Rahul Dravid is a delightfully-intelligent person. He is a dexterous cricketer and a conscious human being, which is why his recent statement on the IPL controversy – whirling under dreadful droughts – does not sound too perceptive.
While speaking to a news channel, Dravid had said, “It’s a serious issue and the fact that so many people are dying because of shortage of water is serious but linking it to IPL will trivialise it. How can a drought be as important as cricket? If not having IPL will solve the problem, then we should stop playing cricket.”
His statement came after the Bombay High Court ruled that IPL matches would be shifted out of the drought-hit state of Maharashtra after April 30.
Veteran cricketer Sunil Gavaskar had also echoed a similar sentiment. He said water crisis, which has led to farmers committing suicides, is a serious issue, but should not be mixed with cricket. “What do you think has been happening for the last 9-10 years? It’s always something or the other cropping up before or during the IPL. Whether it’s a soft target or not, yes it is a soft target,” Gavaskar said, according to news reports.
Rising Pune Supergiants skipper Mahendra Singh Dhoni opined that it is important to seek long-term solutions to the prevailing water crisis in Maharashra. “Whether IPL’s match number 5, 6 or 7 happens or not, I don’t think it makes much of a difference,” Dhoni told the Press Trust of India.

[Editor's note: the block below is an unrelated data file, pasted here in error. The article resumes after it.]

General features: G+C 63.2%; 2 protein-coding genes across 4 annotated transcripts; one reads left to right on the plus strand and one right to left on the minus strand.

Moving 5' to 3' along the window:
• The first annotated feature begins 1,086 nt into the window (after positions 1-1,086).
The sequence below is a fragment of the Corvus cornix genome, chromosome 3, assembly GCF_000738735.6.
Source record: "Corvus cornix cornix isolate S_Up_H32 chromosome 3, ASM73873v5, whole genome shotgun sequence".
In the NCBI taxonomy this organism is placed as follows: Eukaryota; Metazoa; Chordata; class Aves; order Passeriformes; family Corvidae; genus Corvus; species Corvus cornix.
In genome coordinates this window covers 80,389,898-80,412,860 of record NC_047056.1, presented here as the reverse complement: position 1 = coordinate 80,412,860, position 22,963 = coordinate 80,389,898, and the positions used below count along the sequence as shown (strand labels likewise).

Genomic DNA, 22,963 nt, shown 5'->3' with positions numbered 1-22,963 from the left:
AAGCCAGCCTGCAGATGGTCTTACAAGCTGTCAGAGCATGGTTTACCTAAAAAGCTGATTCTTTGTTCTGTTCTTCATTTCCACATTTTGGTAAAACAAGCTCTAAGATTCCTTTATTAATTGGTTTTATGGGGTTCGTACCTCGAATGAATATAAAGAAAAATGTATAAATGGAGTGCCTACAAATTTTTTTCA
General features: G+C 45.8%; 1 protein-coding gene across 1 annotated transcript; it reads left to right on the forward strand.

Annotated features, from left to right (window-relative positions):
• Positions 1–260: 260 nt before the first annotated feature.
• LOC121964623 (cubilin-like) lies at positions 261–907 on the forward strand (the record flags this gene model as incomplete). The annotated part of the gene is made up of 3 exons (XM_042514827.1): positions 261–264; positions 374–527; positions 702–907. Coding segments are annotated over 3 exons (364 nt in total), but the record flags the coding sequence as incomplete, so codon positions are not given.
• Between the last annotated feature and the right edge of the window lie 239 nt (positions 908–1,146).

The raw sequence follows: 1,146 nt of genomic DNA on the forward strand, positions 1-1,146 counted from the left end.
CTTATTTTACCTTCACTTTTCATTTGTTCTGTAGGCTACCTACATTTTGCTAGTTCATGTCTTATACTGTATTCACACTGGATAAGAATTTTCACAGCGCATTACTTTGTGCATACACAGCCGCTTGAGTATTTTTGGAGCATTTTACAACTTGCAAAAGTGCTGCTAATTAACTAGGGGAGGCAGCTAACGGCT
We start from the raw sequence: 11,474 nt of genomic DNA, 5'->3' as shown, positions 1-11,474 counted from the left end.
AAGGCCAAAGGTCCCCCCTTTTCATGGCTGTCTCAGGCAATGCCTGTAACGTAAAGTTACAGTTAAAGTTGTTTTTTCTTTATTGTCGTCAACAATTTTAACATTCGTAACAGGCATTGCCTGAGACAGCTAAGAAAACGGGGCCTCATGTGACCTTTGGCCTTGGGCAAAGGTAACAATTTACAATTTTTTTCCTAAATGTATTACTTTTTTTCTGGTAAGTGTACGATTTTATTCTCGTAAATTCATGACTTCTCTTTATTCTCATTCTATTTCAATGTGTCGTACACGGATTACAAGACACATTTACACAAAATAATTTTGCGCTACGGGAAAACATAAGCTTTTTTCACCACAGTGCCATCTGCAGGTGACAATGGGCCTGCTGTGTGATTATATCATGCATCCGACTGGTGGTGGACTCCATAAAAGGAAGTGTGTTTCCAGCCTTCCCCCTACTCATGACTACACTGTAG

Now that the matches have been shifted from the parched state of Maharashtra to Rajasthan, the former can hope to save 60,000 litres of water per match. It also hopes to save an additional 40,000 litres that are supplied to toilets inside the Wankhede, reports The Times of India.
Let’s say the Indian Premier League is the spendthrift progeny of the Board of Control for Cricket in India. It is all about the glamour and glitz. It is a dazzling annual commemoration of the power of money, and all the Board cares about, is the moolah.
Our celebrated cricketers may defend the format, out of allegiance to the Board, for the love of the game, or because they simply have a different opinion. But the fact is, taking up the issue of drought and fighting for the unnecessary wastage of water does not trivialise it.
A severe water crisis is looming over Maharashtra, and every single drop of water is precious. The fact that thousands of litres of water is being saved per match is a relief in itself. And drought is more important than cricket. People don’t have access to water across several hamlets in Maharashtra and the fact that we are having the IPL is irksome.
IPL is not being targeted. And yes, the fact a few matches are not happening in a drought-hit state, does make a lot of difference.
We must weigh conscience and humanity on the same scale. If the Board could shift the venue from India to South Africa keeping in mind the elections, it could have adjourned this season on philanthropic grounds too.